Geoffrey Boycott
Geoffrey BoycottOctober 21, 1940 -
Geoffrey Boycott OBE (born 21 October 1940) is a former Yorkshire and England cricketer. In a prolific and sometimes controversial playing career from 1962 to 1986, Boycott established himself as one of England's most successful opening batsmen and since retiring as a player, he has found further success as a cricket commentator. Boycott made his international debut in a 1964 Test match against Australia. He was noted for his ability to occupy the crease and became a key feature of England's Test batting line up for many years, although he was less successful in his limited One Day...

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David Millar
David MillarJanuary 4, 1977 -
David Millar (born 4 January 1977) is a Scottish former professional road racing cyclist. He is most associated with his long spells with two team, Cofidis from 1997-2004 and Garmin-Sharp from 2008-2014. He has won four stages of the Tour de France, five of the Vuelta a España and one stage of the Giro d'Italia. He was the British national road champion and the national time trial champion, both in 2007. He is the only British rider to have worn all Tour de France jerseys and one of six to have worn the yellow jersey. He was also the first (of two) British riders ever to have worn the...
Frank Bruno
Frank BrunoNovember 16, 1961 -
Franklin Roy "Frank" Bruno MBE (born 16 November 1961) is an English former professional boxer who was known for his good punch power and whose career highlight was winning the WBC heavyweight championship in 1995 against Oliver McCall at Wembley Stadium (which he lost six months later against Mike Tyson in his final fight). Frank Bruno won 40 of his 45 bouts, and out of the 40 fights Bruno won he had 38 knockouts, giving Frank Bruno a 95% knockout rate of the fights he won. Frank Bruno's overall knockout percentage is 84.44%. Like Henry Cooper before him, Bruno has remained a popular...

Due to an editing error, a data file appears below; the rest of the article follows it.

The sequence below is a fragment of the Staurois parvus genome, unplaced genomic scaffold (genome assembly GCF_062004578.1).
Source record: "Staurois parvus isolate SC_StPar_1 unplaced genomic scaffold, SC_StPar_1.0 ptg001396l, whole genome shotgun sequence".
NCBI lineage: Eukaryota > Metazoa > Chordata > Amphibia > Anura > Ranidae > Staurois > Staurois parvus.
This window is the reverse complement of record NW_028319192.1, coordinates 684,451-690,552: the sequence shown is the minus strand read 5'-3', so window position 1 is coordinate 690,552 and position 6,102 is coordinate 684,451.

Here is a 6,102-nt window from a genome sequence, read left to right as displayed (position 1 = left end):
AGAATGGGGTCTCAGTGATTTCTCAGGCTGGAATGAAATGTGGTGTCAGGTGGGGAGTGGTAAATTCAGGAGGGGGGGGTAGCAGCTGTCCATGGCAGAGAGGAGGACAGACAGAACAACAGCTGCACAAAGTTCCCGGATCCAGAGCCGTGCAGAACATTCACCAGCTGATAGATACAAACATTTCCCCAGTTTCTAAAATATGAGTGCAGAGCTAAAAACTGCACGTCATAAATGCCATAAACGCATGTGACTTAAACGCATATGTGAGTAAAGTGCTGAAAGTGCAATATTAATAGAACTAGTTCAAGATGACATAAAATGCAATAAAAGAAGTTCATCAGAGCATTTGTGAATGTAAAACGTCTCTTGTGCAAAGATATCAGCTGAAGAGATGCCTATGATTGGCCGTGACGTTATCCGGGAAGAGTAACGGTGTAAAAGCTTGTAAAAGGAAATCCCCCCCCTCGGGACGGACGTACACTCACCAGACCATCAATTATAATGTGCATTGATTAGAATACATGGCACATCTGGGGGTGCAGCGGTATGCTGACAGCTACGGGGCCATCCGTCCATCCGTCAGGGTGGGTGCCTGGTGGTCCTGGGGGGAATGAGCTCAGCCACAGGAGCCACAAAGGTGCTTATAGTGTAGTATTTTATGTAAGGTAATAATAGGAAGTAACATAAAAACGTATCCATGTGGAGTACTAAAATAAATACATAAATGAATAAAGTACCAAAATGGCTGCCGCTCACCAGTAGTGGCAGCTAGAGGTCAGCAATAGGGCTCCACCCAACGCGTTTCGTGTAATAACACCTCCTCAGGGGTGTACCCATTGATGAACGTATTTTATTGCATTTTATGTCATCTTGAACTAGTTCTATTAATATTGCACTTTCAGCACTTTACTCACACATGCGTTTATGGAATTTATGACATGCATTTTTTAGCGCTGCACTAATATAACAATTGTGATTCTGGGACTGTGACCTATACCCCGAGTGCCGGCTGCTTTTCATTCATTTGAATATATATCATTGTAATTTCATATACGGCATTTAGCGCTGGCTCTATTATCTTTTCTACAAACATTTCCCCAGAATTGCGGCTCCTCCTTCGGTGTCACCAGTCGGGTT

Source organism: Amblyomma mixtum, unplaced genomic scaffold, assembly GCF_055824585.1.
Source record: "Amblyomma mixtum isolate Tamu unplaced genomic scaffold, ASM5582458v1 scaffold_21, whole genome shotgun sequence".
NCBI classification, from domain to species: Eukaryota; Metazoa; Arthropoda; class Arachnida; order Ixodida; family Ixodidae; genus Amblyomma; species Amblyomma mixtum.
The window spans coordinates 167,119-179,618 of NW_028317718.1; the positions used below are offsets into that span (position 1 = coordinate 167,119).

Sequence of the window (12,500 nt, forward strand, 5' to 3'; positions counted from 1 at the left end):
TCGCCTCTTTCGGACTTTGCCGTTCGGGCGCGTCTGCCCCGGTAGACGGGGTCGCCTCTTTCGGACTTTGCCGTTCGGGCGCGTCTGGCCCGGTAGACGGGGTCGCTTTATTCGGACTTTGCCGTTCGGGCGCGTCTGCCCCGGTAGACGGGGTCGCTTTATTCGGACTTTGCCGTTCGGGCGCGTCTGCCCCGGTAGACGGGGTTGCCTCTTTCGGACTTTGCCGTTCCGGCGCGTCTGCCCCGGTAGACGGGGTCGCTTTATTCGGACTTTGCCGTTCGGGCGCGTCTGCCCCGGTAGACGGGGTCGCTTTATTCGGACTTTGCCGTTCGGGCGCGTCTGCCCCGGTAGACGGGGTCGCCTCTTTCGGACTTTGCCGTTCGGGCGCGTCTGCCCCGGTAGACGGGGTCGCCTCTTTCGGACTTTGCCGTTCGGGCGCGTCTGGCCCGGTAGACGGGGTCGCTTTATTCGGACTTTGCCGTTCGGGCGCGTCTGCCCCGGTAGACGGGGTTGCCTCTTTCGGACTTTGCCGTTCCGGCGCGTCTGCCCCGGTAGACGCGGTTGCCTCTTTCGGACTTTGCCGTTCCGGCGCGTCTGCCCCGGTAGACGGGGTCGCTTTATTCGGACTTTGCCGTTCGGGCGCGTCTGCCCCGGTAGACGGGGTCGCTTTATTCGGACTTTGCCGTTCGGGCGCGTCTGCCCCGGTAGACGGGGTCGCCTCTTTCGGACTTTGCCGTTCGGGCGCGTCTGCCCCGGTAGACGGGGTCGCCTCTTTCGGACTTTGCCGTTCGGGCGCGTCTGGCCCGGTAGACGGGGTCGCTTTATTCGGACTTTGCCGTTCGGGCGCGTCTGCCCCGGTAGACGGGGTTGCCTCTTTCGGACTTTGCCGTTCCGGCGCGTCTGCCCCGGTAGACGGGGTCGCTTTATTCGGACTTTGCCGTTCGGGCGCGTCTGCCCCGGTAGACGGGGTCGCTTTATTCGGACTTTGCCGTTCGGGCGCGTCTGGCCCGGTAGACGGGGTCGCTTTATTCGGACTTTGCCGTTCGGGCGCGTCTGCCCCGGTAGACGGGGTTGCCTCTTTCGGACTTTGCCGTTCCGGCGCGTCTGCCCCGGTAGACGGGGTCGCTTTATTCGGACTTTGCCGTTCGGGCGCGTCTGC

Roger Bannister
Roger BannisterMarch 23, 1929 -
Sir Roger Gilbert Bannister, CBE (born 23 March 1929) is an English former athlete, physician and academic, who ran the first sub-four-minute mile. In the 1952 Olympics in Helsinki, Bannister set a British record in the 1500 metres, but did not win the medal he expected. This strengthened his resolve to be the first 4-minute miler. He achieved this feat on 6 May 1954 at Iffley Road track in Oxford, with Chris Chataway and Chris Brasher providing the pacing. When the announcer declared "The time was three...", the cheers of the crowd drowned out Bannister's exact time, which was 3 min 59.4...